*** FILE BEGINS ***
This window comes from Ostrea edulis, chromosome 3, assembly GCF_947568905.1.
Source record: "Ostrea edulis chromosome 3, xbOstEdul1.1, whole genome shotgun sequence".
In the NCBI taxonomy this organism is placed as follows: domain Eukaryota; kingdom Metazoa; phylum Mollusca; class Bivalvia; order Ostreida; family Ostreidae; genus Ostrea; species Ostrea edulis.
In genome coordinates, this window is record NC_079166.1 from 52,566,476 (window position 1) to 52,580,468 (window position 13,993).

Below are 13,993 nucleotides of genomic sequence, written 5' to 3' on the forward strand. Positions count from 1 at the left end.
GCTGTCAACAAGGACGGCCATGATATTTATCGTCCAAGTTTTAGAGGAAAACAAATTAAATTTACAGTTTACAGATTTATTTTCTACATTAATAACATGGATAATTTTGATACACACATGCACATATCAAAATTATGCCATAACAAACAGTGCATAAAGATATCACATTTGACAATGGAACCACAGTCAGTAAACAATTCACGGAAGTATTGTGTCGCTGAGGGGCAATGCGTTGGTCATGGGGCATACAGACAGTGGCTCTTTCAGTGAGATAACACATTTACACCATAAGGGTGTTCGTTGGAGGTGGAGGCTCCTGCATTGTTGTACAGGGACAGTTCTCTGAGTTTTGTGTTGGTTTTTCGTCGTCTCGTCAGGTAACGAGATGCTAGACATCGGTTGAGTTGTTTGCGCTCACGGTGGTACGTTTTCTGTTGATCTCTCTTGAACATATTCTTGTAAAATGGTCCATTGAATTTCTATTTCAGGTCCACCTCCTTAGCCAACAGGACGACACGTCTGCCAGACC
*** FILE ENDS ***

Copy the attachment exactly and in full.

This window comes from Ostrea edulis, chromosome 3, assembly GCF_947568905.1.
Source record: "Ostrea edulis chromosome 3, xbOstEdul1.1, whole genome shotgun sequence".
In the NCBI taxonomy this organism is placed as follows: domain Eukaryota; kingdom Metazoa; phylum Mollusca; class Bivalvia; order Ostreida; family Ostreidae; genus Ostrea; species Ostrea edulis.
In genome coordinates, this window is record NC_079166.1 from 52,566,476 (window position 1) to 52,580,468 (window position 13,993).

Below are 13,993 nucleotides of genomic sequence, written 5' to 3' on the forward strand. Positions count from 1 at the left end.
GCTGTCAACAAGGACGGCCATGATATTTATCGTCCAAGTTTTAGAGGAAAACAAATTAAATTTACAGTTTACAGATTTATTTTCTACATTAATAACATGGATAATTTTGATACACACATGCACATATCAAAATTATGCCATAACAAACAGTGCATAAAGATATCACATTTGACAATGGAACCACAGTCAGTAAACAATTCACGGAAGTATTGTGTCGCTGAGGGGCAATGCGTTGGTCATGGGGCATACAGACAGTGGCTCTTTCAGTGAGATAACACATTTACACCATAAGGGTGTTCGTTGGAGGTGGAGGCTCCTGCATTGTTGTACAGGGACAGTTCTCTGAGTTTTGTGTTGGTTTTTCGTCGTCTCGTCAGGTAACGAGATGCTAGACATCGGTTGAGTTGTTTGCGCTCACGGTGGTACGTTTTCTGTTGATCTCTCTTGAACATATTCTTGTAAAATGGTCCATTGAATTTCTATTTCAGGTCCACCTCCTTAGCCAACAGGACGACACGTCTGCCAGACC